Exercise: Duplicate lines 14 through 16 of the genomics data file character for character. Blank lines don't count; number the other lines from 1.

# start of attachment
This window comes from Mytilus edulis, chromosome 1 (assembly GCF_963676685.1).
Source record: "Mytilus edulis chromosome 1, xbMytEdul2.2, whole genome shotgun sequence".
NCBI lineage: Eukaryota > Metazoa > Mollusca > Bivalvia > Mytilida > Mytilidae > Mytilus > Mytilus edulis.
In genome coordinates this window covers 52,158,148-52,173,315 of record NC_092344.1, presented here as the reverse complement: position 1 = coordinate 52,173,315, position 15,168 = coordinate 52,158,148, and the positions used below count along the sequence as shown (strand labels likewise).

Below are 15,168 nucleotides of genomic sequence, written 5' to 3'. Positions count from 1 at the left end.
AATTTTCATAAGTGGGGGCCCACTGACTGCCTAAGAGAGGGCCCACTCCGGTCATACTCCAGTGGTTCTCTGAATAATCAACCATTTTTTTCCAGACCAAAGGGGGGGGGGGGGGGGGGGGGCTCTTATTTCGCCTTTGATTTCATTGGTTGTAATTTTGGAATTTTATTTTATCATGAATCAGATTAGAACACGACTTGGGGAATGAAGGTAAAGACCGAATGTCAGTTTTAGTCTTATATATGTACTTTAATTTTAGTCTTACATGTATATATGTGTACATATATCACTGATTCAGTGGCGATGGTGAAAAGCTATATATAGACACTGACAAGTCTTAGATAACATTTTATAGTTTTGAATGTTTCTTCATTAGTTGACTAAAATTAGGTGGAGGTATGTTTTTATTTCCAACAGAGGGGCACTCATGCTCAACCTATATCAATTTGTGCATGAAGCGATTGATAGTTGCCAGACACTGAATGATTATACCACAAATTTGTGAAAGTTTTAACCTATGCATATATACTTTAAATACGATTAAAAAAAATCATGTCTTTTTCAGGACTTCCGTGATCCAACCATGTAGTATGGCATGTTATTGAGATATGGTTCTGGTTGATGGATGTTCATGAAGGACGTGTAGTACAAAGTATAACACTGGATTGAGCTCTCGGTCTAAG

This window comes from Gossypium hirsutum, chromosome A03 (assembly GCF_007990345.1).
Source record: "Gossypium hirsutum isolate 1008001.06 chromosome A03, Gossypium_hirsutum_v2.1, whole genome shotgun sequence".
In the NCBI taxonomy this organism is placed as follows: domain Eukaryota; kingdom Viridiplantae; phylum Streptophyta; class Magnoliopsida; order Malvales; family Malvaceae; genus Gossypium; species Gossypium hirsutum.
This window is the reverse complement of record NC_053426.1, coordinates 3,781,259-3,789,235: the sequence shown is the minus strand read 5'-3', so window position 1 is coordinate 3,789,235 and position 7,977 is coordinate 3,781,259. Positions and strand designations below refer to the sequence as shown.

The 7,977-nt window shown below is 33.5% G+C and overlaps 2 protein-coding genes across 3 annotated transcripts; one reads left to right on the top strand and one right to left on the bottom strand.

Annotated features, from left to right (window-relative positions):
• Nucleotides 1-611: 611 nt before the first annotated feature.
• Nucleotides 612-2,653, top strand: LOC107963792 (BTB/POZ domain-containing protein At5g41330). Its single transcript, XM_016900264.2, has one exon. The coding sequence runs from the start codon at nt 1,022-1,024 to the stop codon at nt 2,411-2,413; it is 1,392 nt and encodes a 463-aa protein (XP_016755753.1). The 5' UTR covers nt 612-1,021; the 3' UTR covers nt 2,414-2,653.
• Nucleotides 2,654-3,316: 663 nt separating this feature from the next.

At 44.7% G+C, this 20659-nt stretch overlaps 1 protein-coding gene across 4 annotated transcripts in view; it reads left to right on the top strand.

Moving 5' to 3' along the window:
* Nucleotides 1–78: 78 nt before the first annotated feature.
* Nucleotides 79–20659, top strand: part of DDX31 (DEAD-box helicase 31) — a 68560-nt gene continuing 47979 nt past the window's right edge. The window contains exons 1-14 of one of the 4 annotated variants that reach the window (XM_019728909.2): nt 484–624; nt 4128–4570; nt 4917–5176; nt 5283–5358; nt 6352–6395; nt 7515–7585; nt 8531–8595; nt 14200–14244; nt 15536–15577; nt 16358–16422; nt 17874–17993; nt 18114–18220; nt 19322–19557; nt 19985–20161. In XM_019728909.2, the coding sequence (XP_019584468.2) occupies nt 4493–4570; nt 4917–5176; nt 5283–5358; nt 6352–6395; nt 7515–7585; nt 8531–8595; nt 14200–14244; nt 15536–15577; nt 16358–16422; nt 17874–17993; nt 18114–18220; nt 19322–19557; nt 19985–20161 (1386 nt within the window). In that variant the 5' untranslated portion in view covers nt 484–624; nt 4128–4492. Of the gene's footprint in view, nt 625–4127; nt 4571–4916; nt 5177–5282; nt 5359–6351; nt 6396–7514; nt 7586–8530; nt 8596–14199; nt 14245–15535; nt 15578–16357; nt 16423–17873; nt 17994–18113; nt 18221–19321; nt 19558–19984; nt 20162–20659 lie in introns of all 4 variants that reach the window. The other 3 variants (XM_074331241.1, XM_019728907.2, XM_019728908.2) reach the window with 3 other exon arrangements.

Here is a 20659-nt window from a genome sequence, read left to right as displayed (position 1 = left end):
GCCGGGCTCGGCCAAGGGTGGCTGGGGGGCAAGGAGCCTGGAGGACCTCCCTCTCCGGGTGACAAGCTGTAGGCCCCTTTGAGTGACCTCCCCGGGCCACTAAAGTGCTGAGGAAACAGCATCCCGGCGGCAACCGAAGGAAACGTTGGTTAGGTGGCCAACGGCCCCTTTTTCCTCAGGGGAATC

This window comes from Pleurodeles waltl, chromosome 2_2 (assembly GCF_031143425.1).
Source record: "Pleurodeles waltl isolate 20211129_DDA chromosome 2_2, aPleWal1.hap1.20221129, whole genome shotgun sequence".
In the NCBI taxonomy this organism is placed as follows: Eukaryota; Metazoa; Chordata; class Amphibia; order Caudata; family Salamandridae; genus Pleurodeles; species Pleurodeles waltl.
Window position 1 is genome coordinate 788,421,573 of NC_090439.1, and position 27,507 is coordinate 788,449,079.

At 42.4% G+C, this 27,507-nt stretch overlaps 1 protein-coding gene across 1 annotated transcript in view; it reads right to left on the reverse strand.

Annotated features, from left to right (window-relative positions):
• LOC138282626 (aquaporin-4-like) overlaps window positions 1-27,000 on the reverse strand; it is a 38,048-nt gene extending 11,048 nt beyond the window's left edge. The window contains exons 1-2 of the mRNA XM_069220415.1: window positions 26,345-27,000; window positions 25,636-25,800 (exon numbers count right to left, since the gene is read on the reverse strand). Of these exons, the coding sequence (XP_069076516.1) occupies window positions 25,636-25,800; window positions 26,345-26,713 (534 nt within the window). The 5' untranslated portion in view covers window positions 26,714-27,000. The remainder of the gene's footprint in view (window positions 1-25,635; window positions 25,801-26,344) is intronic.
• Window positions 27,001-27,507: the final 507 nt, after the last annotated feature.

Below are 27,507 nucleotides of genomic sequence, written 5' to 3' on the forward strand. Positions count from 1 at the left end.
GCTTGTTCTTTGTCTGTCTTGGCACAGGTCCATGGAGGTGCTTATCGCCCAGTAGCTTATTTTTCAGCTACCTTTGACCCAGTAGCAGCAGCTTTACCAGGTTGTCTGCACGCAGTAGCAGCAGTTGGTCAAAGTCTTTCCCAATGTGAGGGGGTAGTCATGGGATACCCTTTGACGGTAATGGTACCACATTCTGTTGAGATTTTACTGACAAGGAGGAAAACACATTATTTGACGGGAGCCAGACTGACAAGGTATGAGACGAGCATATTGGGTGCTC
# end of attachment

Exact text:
• Nucleotides 612-2,653, top strand: LOC107963792 (BTB/POZ domain-containing protein At5g41330). Its single transcript, XM_016900264.2, has one exon. The coding sequence runs from the start codon at nt 1,022-1,024 to the stop codon at nt 2,411-2,413; it is 1,392 nt and encodes a 463-aa protein (XP_016755753.1). The 5' UTR covers nt 612-1,021; the 3' UTR covers nt 2,414-2,653.
• Nucleotides 2,654-3,316: 663 nt separating this feature from the next.

At 44.7% G+C, this 20659-nt stretch overlaps 1 protein-coding gene across 4 annotated transcripts in view; it reads left to right on the top strand.